Insights into HIV-1 proviral transcription from the structure and dynamics of the Tat:AFF4:P-TEFb:TAR complex

  1. Ursula Schulze-Gahmen
  2. Ignacia Echeverria
  3. Goran Stjepanovic
  4. Yun Bai
  5. Huasong Lu
  6. Dina Schneidman-Duhovny
  7. Jennifer A Doudna
  8. Qiang Zhou
  9. Andrej Sali
  10. James H Hurley  Is a corresponding author
  1. University of California, Berkeley, United States
  2. University of California, San Francisco, United States

Abstract

HIV-1 Tat hijacks the human superelongation complex (SEC) to promote proviral transcription. Here we report the 5.9 Å structure of HIV-1 TAR in complex with HIV-1 Tat and human AFF4, CDK9, and CycT1. The TAR central loop contacts the CycT1 Tat-TAR recognition motif (TRM) and the second Tat Zn2+-binding loop. Hydrogen-deuterium exchange (HDX) shows that AFF4 helix 2 is stabilized in the TAR complex despite not touching the RNA, explaining how it enhances TAR binding to the SEC 50-fold. RNA SHAPE and SAXS data were used to help model the extended (Tat Arginine-Rich Motif) ARM, which enters the TAR major groove between the bulge and the central loop. The structure and functional assays collectively support a bipartite model, wherein the TAR central loop engages the CycT1 TRM and compact core of Tat, while the TAR major groove interacts with the extended Tat ARM.

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Author details

  1. Ursula Schulze-Gahmen

    Department of Molecular and Cell Biology, University of California, Berkeley, Berkeley, United States
    Competing interests
    The authors declare that no competing interests exist.
  2. Ignacia Echeverria

    Department of Bioengineering and Therapeutic Sciences, University of California, San Francisco, San Francisco, United States
    Competing interests
    The authors declare that no competing interests exist.
    ORCID icon "This ORCID iD identifies the author of this article:" 0000-0003-4717-1467
  3. Goran Stjepanovic

    Department of Molecular and Cell Biology, University of California, Berkeley, Berkeley, United States
    Competing interests
    The authors declare that no competing interests exist.
    ORCID icon "This ORCID iD identifies the author of this article:" 0000-0002-4841-9949
  4. Yun Bai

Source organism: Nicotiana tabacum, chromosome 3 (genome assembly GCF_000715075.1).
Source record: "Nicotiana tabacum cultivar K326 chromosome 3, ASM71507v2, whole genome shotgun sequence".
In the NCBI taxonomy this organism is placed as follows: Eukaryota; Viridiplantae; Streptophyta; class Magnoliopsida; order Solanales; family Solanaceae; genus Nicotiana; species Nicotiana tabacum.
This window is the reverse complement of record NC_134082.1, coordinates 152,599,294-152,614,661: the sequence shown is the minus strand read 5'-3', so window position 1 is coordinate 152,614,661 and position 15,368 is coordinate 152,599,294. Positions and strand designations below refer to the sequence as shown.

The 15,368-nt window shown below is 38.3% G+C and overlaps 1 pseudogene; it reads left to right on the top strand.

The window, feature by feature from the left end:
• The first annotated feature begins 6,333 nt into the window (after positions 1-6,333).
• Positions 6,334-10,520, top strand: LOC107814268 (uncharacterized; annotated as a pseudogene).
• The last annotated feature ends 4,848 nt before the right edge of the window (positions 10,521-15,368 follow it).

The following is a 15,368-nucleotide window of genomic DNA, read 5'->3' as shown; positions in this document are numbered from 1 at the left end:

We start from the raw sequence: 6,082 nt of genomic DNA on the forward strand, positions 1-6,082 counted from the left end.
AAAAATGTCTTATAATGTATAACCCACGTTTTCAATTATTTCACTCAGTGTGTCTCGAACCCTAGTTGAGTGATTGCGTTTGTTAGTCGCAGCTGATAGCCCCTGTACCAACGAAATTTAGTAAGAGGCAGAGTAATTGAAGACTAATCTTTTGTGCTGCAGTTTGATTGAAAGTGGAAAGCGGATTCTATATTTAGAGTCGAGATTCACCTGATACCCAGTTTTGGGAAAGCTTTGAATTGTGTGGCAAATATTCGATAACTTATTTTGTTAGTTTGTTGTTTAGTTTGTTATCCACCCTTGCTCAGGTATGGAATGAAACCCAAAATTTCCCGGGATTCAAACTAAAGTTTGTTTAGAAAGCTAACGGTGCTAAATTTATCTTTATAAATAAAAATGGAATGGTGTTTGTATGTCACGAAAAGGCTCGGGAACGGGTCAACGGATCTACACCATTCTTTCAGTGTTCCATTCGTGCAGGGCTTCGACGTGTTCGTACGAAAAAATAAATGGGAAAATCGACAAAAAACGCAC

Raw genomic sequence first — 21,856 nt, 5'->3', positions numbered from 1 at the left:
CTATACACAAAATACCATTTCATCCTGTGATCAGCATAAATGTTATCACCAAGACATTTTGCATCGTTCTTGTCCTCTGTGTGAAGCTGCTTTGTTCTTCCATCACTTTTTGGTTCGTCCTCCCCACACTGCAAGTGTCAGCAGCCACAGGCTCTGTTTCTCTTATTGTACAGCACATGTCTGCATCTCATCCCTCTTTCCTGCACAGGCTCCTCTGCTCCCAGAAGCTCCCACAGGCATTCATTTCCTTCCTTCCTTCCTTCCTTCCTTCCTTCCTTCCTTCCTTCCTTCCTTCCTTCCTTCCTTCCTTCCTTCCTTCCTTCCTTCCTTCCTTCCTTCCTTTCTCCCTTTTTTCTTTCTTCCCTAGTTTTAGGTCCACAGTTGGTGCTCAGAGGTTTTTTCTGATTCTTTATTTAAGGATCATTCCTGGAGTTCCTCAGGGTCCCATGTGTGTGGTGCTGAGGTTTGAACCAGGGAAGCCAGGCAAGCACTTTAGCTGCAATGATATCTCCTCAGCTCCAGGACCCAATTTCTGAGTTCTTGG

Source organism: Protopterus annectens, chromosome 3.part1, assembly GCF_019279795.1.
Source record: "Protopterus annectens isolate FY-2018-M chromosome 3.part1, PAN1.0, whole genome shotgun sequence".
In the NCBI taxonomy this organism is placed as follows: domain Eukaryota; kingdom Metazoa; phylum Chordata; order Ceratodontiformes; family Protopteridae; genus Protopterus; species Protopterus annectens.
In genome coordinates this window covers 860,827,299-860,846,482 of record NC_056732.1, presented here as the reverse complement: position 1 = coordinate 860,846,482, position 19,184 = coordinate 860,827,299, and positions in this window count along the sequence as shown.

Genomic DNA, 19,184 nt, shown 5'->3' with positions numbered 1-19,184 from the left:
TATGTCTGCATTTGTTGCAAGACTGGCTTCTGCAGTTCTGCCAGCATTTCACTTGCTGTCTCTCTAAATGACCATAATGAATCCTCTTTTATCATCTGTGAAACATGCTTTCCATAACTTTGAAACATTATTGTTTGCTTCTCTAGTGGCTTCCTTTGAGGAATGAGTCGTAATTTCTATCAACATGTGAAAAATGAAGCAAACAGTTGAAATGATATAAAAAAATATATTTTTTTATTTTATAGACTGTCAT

Department of Molecular and Cell Biology, University of California, Berkeley, Berkeley, United States
    Competing interests
    The authors declare that no competing interests exist.
  5. Huasong Lu

    Department of Molecular and Cell Biology, University of California, Berkeley, Berkeley, United States
    Competing interests
    The authors declare that no competing interests exist.
  6. Dina Schneidman-Duhovny

    Department of Bioengineering and Therapeutic Sciences, University of California, San Francisco, San Francisco, United States
    Competing interests
    The authors declare that no competing interests exist.
  7. Jennifer A Doudna

    Department of Molecular and Cell Biology, University of California, Berkeley, Berkeley, United States
    Competing interests
    The authors declare that no competing interests exist.
  8. Qiang Zhou

    Department of Molecular and Cell Biology, University of California, Berkeley, Berkeley, United States
    Competing interests
    The authors declare that no competing interests exist.
  9. Andrej Sali

    Department of Bioengineering and Therapeutic Sciences, University of California, San Francisco, San Francisco, United States
    Competing interests
    The authors declare that no competing interests exist.
  10. James H Hurley

    Department of Molecular and Cell Biology, University of California, Berkeley, Berkeley, United States
    For correspondence
    jimhurley@berkeley.edu
    Competing interests
    The authors declare that no competing interests exist.
    ORCID icon "This ORCID iD identifies the author of this article:" 0000-0001-5054-5445

Funding

National Institute of General Medical Sciences

  • James H Hurley

National Institute of Allergy and Infectious Diseases

  • Qiang Zhou

The funders had no role in study design, data collection and interpretation, or the decision to submit the work for publication.

Reviewing Editor

  1. Axel T Brunger, Stanford University Medical Center, United States

Version history

  1. Received: March 9, 2016
  2. Accepted: October 7, 2016
  3. Accepted Manuscript published: October 12, 2016 (version 1)
  4. Version of Record published: October 20, 2016 (version 2)
  5. Version of Record updated: October 21, 2016 (version 3)

Copyright

© 2016, Schulze-Gahmen et al.

This article is distributed under the terms of the Creative Commons Attribution License permitting unrestricted use and redistribution provided that the original author and source are credited.

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  1. Ursula Schulze-Gahmen
  2. Ignacia Echeverria
  3. Goran Stjepanovic
  4. Yun Bai
  5. Huasong Lu
  6. Dina Schneidman-Duhovny
  7. Jennifer A Doudna
  8. Qiang Zhou
  9. Andrej Sali
  10. James H Hurley
(2016)
Insights into HIV-1 proviral transcription from the structure and dynamics of the Tat:AFF4:P-TEFb:TAR complex
eLife 5:e15910.
https://doi.org/10.7554/eLife.15910

Share this article

https://doi.org/10.7554/eLife.15910

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